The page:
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Actininic Keratoses (AK) laser treatment

Introduction to laser treatment of actinic keratoses

Actinic Keratoses or AK is a form of non-melanoma skin cancer (NMSC). At present the chances of AK becoming malignant ranges from 5% to 20%. There is no way to predict which AK will become malignant. Treatment of AK has been successful with traditional therapies, such as, cryosurgery, topical cytotoxic agents and surgical excision. Recently, laser and PDT have met with equal success.

To date, no large-scale studies have been done to assess the role of ablative laser therapy. However, anecdotal studies have been conducted to examine the role of CO2 and erbium: YAG laser in skin resurfacing, in the prophylaxis and treatment of multiple facial AK. These studies reported successful prophylaxis against NMSCs after CO2 laser resurfacing. In another study, thirty five patients with actinic involvement were given full face laser resurfacing. At one year of follow up, only five patients developed AK or basal cell carcinoma (BCC).

Photodynamic therapy (PDT)

The combination therapy of a photosensitizer and light, used in certain skin diseases and called photochemo therapy, is very old dating back to ancient Egypt, Greece and India. The modern photodynamic therapy (PDT) is a take from this ancient therapy, with the difference that the action here is an oxygen dependent photosensitive reaction. Later, for improved treatment, laser substituted ordinary light. PDT, therefore, comprises mainly, three components; light, photosensitizer and oxygen.

Traditionally, large complex lasers were used for PDT. But now a wide range of coherent and non-coherent light sources are available. These include dye lasers pumped by argon or metal vapor lasers and frequency doubled Nd: YAG lasers.

Topical photosensitizers, such as, 5-ALA and the methyl ester of ALA, mALA, have been developed for treating skin cancers, replacing systemic photosensitizers without the significant photo toxicity. The most common side effects of 5-ALA and mALA are temporary irritation and edema, during and immediately after treatment. Scarring and dyschromia may also occur. One drawback of these topical photosensitizers is their limited depth of penetration, though extra penetration depths are yet to be established.

Topical photosensitizers and their combination with lasers have allowed PDT to be used in cutaneous diseases. PDT is now a treatment option for actinic keratoses (AK) and is rapidly becoming an established option for treating non-hyperkeratonic AKs. Traditionally, blue light of 430nm and red light of 630nm have been used. The treatment effects of pulse dye laser, at wave lengths of 580nm, 595nm and 600nm, and incoherent light sources of wave lengths 580nm to 740nm, on human keratinocytes treated with the topical photosensitizer ALA was compared. It was found that PDL at 585nm and incoherent light sources produced the maximum cytotoxic effects. It was inferred that PDL may be as effective as continuous light at 28 days after treatment.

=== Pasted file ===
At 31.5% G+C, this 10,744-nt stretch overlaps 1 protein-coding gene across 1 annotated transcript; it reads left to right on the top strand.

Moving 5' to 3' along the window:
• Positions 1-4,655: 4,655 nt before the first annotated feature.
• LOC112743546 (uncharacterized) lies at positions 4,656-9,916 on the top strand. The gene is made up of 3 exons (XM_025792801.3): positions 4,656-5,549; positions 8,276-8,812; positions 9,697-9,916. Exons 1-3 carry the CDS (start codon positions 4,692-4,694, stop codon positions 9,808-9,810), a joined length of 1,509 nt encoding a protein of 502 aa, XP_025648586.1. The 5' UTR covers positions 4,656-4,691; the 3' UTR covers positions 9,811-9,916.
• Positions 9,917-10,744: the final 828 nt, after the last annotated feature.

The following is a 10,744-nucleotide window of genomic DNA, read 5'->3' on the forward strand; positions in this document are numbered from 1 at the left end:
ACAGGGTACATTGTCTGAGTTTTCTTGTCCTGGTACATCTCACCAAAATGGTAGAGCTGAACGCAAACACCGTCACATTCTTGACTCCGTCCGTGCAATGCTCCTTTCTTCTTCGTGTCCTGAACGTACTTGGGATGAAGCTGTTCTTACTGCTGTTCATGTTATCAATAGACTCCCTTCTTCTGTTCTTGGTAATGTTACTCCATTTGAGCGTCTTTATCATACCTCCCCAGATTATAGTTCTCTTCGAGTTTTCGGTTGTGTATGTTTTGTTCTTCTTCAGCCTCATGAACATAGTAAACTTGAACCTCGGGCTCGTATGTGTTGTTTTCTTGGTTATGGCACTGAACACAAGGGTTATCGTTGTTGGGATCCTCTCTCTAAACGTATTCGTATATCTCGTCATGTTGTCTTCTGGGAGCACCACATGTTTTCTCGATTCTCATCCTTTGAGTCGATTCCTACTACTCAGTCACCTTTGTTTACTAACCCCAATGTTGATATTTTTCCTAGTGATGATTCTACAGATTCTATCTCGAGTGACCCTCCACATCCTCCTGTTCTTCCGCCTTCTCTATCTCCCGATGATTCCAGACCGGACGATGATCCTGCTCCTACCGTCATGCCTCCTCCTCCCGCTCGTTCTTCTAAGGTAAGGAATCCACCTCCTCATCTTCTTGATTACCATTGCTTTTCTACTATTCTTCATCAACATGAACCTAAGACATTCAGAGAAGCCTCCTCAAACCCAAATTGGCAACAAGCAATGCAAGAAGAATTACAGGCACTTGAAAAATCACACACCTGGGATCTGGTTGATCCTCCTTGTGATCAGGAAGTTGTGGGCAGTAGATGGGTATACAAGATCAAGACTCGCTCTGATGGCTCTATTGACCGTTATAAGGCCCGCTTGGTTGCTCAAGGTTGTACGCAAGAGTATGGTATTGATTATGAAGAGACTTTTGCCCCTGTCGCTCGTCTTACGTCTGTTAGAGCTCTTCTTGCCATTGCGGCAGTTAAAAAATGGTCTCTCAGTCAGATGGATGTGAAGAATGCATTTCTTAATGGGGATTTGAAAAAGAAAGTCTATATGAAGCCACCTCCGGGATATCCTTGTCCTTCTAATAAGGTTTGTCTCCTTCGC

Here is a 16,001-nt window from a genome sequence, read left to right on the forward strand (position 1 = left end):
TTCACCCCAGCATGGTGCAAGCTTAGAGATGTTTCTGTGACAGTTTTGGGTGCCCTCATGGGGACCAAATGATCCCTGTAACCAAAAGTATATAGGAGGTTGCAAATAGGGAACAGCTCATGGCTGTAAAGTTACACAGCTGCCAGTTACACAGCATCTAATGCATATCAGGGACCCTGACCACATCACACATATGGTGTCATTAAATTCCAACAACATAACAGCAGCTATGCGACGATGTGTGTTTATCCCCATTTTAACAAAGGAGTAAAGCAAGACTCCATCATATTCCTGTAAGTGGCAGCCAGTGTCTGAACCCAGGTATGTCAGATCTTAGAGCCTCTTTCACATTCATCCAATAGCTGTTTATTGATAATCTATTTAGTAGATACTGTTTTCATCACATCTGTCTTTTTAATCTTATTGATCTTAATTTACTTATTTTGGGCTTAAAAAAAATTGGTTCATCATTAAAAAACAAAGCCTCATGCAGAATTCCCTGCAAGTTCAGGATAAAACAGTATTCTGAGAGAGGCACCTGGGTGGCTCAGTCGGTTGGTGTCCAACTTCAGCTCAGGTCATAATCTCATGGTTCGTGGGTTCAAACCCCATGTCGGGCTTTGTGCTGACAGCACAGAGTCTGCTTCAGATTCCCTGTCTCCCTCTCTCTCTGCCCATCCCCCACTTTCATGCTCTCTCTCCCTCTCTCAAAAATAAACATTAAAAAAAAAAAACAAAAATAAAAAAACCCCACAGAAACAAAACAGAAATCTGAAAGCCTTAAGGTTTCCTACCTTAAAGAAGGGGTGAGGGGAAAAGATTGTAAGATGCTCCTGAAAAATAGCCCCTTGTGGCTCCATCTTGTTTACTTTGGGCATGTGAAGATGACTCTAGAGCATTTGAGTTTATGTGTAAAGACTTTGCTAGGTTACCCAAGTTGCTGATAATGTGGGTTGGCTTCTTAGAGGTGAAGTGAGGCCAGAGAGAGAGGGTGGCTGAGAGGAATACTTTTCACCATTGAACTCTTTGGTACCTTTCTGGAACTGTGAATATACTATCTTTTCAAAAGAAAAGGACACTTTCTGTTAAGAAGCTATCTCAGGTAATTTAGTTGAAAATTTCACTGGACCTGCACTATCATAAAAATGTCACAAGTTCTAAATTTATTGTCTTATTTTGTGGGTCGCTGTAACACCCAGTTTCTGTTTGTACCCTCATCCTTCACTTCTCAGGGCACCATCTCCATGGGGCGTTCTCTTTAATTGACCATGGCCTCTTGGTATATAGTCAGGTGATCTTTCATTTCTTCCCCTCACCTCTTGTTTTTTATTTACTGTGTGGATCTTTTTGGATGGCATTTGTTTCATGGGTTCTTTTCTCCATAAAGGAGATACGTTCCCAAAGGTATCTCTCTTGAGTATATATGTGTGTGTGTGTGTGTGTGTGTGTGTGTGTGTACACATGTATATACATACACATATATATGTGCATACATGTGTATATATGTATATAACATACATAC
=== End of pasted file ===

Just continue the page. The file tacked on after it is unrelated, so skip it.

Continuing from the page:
The safety and efficacy of 595nm PDL in AK treatment, was evaluated on 41 patients, 3 hours and 14 to 18 hours after the incubation of 20% 5-ALA sensitizer. On the average, lesion clearance per patient was 90%, which compared favorably with lesion clearance by other treatments. In addition, treatment time was less, discomfort was minimal and the post operative erythema cured in five to six days. Importantly, it was the first study to show that short incubation period was as effective as a long one.

At present, several research groups are engaged in evaluating differences between various light sources and ALA-PDT in the treatment of AK. In one study, treatment of AK by ALA-PDT was compared with the treatment by 5-fluorouracil, in order to assess the efficacy and tolerance of these two therapies. The subjects in the study were 17 patients with dorsa of the hands. At six months follow up, no statistically significant difference was noted in the extent of clearance of the lesions by these two treatments.

In another prospective randomized study, the results of AK treatment by cryotherapy with two passes were compared to red light- PDT using methyl ALA as photosensitizer. It was found that patients treated with cryotherapy gave, by and large, a marginally better response. However, the cosmetic appearance and patient satisfaction was significantly higher in PDT patients. The inference drawn was that a repeat PDT would improve on the results.

Investigation was also conducted on ALA-PDT treatment of AK using a large field incoherent light. 78% of the lesions remained clear at one year. The side effects included pain, superficial ulceration, infection and dyschromia.

A type of PDT is photodynamic rejuvenation where the distinguishing feature is the use of intense pulse laser (IPL). In one study, two treatments of ALA-IPL gave 87% clearance in three months. Other studies reported fewer clearances. So far, this treatment has given variable results.

 

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